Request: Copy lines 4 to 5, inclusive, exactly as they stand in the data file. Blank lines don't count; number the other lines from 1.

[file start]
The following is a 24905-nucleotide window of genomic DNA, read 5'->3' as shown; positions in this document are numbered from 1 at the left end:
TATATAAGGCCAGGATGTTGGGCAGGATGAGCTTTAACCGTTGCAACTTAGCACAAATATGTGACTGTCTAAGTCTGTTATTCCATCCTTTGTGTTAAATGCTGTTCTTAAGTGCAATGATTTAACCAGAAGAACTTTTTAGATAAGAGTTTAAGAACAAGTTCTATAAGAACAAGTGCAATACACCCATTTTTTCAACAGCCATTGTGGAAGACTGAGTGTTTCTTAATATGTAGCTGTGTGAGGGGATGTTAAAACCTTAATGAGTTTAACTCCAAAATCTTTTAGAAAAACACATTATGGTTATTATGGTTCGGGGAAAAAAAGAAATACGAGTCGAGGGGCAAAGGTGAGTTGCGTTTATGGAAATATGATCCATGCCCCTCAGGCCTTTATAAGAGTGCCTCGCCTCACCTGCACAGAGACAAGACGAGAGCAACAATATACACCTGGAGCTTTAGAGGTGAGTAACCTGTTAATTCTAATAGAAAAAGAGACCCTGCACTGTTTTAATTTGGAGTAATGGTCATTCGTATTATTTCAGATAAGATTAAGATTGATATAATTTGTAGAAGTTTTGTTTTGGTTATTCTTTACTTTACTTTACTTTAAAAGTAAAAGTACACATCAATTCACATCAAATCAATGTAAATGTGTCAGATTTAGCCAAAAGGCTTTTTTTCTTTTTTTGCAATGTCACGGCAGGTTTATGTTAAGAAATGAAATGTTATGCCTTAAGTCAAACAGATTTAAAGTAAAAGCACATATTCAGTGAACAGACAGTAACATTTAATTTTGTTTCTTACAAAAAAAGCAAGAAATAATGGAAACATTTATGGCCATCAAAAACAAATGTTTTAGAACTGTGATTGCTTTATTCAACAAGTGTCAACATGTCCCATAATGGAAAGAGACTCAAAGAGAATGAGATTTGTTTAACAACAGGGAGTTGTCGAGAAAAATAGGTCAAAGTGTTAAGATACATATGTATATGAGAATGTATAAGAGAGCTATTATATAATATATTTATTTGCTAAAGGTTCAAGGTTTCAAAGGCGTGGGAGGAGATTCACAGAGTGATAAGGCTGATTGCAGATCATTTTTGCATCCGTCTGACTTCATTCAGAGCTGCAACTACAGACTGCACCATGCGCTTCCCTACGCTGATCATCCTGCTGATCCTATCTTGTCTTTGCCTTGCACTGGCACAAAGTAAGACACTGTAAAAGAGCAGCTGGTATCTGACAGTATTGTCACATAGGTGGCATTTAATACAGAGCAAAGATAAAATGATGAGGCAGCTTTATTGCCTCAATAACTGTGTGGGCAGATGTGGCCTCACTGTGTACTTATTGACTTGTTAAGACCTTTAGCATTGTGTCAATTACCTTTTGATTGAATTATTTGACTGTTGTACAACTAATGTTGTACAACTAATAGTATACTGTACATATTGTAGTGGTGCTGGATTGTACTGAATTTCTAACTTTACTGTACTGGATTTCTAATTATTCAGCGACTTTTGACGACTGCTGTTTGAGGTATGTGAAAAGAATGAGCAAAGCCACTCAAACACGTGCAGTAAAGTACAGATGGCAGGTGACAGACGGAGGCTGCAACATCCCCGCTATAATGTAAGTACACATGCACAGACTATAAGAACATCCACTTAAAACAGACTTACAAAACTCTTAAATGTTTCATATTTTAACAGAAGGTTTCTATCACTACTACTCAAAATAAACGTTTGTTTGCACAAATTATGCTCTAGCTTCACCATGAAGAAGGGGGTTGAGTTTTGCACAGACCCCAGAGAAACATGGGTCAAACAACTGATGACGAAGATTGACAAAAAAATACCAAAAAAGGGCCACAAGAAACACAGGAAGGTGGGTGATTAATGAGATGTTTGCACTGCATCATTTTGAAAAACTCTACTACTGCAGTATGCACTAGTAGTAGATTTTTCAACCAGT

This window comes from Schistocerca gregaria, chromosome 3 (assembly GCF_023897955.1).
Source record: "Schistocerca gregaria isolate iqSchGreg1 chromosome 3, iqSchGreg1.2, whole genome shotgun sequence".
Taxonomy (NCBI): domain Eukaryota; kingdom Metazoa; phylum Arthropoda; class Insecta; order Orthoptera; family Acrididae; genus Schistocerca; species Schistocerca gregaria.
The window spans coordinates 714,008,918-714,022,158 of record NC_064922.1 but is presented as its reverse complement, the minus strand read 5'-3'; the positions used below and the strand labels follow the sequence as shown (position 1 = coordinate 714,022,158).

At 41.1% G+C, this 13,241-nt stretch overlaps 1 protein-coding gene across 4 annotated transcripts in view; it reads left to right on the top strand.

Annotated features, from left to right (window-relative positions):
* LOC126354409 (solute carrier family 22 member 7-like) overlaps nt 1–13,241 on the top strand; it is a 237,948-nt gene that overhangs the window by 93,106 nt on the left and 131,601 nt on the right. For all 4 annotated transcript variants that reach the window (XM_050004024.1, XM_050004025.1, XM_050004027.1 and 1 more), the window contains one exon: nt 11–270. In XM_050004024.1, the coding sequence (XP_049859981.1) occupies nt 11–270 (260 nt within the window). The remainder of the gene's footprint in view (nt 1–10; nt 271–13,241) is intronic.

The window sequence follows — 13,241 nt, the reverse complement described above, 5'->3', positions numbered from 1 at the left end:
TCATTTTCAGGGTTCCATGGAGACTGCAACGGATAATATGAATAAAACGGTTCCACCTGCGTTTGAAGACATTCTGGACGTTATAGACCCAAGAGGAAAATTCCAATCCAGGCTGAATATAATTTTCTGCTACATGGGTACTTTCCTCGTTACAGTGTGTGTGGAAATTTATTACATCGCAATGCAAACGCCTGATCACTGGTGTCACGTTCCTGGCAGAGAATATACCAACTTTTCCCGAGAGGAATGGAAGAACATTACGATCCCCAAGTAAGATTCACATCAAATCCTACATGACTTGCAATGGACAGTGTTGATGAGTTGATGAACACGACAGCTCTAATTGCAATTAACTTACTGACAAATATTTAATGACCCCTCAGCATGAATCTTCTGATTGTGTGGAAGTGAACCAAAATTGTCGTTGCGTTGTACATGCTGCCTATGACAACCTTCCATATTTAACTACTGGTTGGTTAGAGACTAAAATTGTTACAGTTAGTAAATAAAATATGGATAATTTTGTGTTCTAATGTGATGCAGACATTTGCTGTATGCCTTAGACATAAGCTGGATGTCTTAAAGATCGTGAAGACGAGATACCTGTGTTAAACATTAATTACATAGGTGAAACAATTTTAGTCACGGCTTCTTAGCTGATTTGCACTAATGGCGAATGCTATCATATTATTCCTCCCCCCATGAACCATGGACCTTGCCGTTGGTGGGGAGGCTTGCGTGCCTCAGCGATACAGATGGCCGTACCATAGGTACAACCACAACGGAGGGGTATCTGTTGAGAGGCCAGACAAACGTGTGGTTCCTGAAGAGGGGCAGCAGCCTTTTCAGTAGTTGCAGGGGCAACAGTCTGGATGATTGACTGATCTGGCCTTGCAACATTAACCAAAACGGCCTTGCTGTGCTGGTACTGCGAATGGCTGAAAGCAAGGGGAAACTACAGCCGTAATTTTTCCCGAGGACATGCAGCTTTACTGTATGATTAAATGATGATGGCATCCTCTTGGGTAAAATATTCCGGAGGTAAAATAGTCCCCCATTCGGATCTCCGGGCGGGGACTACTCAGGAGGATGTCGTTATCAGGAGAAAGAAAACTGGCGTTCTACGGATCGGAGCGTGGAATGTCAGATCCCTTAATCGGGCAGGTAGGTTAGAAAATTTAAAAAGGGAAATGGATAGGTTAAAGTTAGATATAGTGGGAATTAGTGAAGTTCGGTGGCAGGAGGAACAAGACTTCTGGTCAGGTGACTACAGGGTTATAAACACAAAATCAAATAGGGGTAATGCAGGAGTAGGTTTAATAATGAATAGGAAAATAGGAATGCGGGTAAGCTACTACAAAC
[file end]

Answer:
Source record: "Schistocerca gregaria isolate iqSchGreg1 chromosome 3, iqSchGreg1.2, whole genome shotgun sequence".
Taxonomy (NCBI): domain Eukaryota; kingdom Metazoa; phylum Arthropoda; class Insecta; order Orthoptera; family Acrididae; genus Schistocerca; species Schistocerca gregaria.